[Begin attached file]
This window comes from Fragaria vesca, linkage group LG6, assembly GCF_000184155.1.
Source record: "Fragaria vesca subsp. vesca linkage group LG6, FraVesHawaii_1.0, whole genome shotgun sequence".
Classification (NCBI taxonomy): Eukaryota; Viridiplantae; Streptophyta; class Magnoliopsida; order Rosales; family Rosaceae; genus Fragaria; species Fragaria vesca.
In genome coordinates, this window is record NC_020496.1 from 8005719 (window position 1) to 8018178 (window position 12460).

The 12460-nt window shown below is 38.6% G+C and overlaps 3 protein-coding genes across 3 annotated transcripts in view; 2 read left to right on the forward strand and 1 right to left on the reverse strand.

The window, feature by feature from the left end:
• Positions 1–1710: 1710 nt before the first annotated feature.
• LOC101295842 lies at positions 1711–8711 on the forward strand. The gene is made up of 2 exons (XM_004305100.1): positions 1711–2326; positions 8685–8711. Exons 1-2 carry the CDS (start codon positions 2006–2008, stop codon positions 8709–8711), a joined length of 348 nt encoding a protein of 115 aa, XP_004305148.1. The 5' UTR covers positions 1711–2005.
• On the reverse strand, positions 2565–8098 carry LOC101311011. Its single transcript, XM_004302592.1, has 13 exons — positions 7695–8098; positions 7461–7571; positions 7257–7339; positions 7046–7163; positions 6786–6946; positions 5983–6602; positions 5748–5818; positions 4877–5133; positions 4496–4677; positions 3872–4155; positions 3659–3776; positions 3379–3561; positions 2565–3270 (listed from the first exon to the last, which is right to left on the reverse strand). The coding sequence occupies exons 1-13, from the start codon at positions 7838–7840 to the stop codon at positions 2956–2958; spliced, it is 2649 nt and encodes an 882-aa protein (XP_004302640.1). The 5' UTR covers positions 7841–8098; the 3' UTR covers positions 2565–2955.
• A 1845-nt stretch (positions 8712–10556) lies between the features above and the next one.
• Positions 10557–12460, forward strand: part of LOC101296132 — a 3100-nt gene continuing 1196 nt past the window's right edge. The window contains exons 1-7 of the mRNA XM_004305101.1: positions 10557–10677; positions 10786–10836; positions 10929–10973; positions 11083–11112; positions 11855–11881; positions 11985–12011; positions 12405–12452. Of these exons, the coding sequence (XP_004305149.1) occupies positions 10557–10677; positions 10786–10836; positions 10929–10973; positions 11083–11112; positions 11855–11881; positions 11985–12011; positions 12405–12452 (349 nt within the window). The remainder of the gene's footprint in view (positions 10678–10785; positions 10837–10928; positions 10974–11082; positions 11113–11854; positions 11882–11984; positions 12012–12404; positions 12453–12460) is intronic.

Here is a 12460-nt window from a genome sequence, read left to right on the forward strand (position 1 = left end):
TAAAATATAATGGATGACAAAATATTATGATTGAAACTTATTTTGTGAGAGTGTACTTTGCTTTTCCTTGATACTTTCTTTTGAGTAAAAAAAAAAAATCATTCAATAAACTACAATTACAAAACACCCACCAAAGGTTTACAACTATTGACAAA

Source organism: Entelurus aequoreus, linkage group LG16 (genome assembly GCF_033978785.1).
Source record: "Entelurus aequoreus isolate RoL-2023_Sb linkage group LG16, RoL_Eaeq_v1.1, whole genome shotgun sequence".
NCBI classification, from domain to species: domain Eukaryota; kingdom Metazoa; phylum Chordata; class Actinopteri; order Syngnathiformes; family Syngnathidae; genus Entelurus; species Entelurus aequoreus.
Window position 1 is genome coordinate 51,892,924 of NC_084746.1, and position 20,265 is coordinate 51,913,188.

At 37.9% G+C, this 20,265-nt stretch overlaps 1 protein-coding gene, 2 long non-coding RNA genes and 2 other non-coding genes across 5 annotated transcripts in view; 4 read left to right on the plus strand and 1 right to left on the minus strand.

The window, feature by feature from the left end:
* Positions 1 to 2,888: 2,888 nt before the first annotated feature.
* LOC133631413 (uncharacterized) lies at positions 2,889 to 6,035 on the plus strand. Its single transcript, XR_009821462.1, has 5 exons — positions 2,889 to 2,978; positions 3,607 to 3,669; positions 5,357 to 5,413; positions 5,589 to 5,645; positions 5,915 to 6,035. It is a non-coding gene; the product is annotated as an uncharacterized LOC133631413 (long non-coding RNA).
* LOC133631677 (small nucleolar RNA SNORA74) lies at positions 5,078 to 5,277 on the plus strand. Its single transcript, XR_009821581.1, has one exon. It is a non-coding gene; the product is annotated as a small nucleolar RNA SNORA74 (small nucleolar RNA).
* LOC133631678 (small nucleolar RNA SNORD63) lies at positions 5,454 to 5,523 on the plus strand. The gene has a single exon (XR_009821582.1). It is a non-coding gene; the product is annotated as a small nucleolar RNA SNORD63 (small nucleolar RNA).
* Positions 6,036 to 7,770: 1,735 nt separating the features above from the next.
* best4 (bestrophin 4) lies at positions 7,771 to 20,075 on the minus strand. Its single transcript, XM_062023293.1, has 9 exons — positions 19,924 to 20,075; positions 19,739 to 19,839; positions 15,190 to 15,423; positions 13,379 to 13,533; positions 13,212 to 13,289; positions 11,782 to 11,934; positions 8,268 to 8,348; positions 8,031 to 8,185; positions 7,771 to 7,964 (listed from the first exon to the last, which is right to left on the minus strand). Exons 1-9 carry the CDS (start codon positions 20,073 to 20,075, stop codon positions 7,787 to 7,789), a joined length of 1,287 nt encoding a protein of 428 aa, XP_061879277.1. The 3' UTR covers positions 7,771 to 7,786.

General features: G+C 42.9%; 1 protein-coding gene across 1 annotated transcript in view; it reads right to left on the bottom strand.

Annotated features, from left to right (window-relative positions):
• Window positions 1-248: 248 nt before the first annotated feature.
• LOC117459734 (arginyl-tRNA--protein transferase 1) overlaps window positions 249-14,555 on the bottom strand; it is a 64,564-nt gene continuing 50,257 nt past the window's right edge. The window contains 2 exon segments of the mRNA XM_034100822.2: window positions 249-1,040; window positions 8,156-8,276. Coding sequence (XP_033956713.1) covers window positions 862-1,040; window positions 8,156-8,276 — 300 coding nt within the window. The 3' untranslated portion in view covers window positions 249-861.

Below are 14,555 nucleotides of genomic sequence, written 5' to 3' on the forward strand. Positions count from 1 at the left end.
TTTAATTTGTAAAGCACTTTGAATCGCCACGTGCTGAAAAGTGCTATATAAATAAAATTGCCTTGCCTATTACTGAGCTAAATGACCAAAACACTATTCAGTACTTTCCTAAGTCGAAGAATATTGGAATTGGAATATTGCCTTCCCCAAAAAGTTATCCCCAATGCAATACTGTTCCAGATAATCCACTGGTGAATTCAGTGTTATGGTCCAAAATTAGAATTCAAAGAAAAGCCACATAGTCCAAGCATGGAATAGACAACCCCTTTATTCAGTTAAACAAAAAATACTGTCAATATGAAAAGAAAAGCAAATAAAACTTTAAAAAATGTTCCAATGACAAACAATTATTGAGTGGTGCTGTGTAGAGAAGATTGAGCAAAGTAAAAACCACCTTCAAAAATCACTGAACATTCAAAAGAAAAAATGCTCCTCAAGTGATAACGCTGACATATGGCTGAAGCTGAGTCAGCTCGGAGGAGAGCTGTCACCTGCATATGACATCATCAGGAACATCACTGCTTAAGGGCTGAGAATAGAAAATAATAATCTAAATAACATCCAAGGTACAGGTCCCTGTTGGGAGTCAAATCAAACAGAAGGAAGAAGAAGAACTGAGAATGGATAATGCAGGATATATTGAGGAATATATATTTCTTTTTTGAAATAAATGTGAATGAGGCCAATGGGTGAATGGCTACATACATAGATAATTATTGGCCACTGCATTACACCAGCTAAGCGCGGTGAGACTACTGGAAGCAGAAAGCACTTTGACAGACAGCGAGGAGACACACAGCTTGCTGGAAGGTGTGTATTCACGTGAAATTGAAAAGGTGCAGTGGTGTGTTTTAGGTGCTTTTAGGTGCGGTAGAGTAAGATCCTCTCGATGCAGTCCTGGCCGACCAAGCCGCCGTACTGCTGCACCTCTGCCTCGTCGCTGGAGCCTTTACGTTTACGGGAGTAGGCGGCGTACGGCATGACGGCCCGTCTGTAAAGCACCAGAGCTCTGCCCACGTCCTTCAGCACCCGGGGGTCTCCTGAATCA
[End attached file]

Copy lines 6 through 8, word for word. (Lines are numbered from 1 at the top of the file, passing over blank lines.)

The window, feature by feature from the left end:
• Positions 1–1710: 1710 nt before the first annotated feature.
• LOC101295842 lies at positions 1711–8711 on the forward strand. The gene is made up of 2 exons (XM_004305100.1): positions 1711–2326; positions 8685–8711. Exons 1-2 carry the CDS (start codon positions 2006–2008, stop codon positions 8709–8711), a joined length of 348 nt encoding a protein of 115 aa, XP_004305148.1. The 5' UTR covers positions 1711–2005.